It is not just refugees in the detention center, but even those survived after the overthrowing of the Daesh fighters in Syria, are being mistreated. Reports have come in that instances of stabbing guards, stoning aid workers and even flying the Daesh group’s black flag in plain sight has become a normal phenomenon at the Syrian camp at Al-Hol.
In desperation, the wives and children of the so-called ‘caliphate’ are now having to stay by the extremists in a desperate Syrian camp.
It is coming to light that families of Daesh fighters are among70,000 people that are currently crammed into the Kurdish-run Al-Hol camp in northeastern Syria. Apart from the risk to life daily, women have also complained of ‘poor medical assistance, a lack of aid, and any facility to air the tents that are fuming like furnaces.’
It seems that some Daesh supporters are instrumental in carrying out such a crime that is creating unrest. They have been systematically attacking Kurdish security forces guarding the camp as well.
In March, Daesh’s ‘caliphate’ was finally defeated. Later, tens of thousands of people, mostly women, and children have trucked to Kurdish-run camps in northeast Syria during the weeks-long campaign that saw the blow-up of the Daesh nexus. While Daesh extremist levied atrocities against the innocent, their families are left to fend for themselves. Currently, in total, some 12,000 foreigners — 4,000 women and 8,000 children — are living in such camps, according to Kurdish authorities.
Syrian and Iraqi women are allowed to roam the camp freely. But some high-risk prisoners are escorted by armed guards when they want to go to the camp’s market or receive aid rations. There are factions in the camp as well. “They see us as enemies, and that creates problems,” said Amer Ali, the head of the Asayesh force, adding that some women have tried to flee.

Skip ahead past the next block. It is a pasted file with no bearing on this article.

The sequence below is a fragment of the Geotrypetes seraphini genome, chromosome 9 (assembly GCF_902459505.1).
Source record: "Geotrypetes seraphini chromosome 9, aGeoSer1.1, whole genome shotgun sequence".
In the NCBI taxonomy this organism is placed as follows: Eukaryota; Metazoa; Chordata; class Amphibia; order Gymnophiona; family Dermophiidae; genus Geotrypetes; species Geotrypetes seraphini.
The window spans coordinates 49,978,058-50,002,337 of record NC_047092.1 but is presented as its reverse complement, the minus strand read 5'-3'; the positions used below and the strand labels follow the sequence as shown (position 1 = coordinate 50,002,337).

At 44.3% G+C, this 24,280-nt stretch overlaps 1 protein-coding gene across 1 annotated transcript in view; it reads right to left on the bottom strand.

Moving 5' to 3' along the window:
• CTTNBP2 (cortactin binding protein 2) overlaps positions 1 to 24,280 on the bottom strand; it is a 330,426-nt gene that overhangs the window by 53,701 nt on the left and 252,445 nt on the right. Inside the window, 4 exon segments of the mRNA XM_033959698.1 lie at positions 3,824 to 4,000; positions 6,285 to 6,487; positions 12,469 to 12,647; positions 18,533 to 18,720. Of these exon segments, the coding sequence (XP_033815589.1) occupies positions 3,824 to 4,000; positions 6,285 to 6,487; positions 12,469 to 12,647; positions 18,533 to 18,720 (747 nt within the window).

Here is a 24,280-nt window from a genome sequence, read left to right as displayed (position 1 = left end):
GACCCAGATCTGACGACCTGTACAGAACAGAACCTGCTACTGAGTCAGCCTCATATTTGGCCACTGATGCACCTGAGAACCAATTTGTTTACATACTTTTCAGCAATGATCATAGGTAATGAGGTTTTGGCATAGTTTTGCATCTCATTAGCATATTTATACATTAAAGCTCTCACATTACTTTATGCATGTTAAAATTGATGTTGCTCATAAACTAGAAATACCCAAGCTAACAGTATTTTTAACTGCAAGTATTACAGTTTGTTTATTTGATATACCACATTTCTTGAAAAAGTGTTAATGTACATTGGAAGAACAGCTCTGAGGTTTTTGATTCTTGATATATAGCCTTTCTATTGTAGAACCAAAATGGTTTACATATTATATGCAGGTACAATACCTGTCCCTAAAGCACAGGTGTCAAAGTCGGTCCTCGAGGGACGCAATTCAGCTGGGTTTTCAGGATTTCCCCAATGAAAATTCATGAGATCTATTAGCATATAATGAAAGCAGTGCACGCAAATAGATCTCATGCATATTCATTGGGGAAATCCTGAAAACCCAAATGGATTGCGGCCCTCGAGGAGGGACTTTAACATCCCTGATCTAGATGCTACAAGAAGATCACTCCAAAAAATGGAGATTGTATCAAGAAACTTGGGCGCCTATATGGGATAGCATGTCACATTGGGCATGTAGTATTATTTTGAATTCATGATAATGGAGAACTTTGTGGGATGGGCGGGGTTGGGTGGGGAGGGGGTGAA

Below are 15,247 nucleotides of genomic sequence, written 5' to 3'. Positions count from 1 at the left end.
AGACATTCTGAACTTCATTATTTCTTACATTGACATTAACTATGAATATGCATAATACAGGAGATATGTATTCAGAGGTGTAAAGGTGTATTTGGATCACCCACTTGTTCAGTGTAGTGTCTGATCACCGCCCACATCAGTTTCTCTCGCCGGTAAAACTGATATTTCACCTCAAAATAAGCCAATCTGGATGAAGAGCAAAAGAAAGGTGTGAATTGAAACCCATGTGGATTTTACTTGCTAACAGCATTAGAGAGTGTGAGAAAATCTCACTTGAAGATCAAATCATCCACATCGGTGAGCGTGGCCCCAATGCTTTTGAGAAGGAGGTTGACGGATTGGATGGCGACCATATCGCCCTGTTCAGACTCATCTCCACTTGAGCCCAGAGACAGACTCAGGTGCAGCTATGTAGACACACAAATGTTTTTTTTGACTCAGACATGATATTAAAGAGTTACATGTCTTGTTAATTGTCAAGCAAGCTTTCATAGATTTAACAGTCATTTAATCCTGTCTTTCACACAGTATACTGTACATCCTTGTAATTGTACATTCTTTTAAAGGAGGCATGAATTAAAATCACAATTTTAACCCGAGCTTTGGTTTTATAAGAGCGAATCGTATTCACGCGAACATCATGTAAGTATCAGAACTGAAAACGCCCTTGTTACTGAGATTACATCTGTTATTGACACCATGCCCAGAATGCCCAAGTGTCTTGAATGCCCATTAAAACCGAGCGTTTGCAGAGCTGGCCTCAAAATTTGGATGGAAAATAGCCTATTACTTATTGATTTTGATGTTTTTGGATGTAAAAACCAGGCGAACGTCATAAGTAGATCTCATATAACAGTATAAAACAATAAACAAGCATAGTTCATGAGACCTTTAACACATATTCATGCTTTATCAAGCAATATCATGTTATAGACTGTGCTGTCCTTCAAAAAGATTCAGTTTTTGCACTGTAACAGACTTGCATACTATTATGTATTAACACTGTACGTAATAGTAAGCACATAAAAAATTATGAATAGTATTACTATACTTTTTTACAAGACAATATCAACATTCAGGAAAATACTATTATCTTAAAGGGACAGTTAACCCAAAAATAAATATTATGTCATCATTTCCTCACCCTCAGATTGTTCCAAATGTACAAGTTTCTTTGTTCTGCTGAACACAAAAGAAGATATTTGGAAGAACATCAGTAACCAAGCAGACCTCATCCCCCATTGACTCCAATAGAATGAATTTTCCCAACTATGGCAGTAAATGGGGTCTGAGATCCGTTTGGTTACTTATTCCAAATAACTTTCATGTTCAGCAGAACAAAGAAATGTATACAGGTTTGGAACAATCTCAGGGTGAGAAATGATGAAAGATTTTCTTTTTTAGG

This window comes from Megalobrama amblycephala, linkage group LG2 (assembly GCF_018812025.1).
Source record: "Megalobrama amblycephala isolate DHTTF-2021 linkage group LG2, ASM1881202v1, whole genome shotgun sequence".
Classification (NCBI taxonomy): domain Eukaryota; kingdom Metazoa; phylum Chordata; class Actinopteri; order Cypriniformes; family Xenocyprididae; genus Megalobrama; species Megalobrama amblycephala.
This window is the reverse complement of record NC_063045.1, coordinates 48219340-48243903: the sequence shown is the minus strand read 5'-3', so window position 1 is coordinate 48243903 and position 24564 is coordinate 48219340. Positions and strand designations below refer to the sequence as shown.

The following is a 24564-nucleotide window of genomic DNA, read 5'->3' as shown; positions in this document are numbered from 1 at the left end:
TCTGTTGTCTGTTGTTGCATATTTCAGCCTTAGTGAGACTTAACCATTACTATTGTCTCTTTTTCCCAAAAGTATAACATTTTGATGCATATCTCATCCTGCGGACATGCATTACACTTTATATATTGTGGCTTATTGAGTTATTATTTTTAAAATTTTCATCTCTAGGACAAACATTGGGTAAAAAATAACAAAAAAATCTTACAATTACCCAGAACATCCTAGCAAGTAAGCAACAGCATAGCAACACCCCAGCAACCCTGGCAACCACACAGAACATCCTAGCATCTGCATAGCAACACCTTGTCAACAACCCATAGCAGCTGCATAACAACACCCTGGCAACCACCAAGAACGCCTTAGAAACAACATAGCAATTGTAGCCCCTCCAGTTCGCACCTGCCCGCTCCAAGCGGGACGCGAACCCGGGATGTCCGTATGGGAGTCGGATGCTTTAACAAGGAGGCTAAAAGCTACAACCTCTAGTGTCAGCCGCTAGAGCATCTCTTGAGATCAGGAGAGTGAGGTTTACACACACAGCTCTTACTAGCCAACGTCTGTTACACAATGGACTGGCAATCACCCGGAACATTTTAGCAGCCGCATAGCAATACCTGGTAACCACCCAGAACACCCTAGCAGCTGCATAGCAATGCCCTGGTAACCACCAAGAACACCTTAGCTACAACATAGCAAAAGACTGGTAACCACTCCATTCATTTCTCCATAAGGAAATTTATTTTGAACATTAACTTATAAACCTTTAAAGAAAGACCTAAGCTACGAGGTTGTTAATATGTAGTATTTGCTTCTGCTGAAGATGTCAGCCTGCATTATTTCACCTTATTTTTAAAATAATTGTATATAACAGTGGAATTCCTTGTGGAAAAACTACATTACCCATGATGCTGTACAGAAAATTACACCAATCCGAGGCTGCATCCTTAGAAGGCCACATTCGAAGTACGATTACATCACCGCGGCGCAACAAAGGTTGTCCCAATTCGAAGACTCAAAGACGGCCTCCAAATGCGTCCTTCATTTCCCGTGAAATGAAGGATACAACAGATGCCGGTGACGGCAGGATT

Daesh children have animosity as they are being trained to have so. Kurdish authorities have repeatedly warned that the children of extremists need urgent rehabilitation. They are being termed as “time bombs” that need urgent defusing.
Without rehabilitation and reintegration, these children could become future “terrorists,” Kurdish authorities have warned.
While Daesh rule has ended, the supporters “remain attached to their ideology, and they will always represent a danger,” general consensus says. Speaking to one of the media agencies was Umm Abdelaziz, a 20-year-old Syrian from Damascus who expressed her fury because she has had no news about her husband who was arrested a few months ago after leaving Baghouz. “For us, death is more valuable than this humiliating life,” she said. In Baghouse “we were prosperous, we had money, but there were burn in the flames of hell.”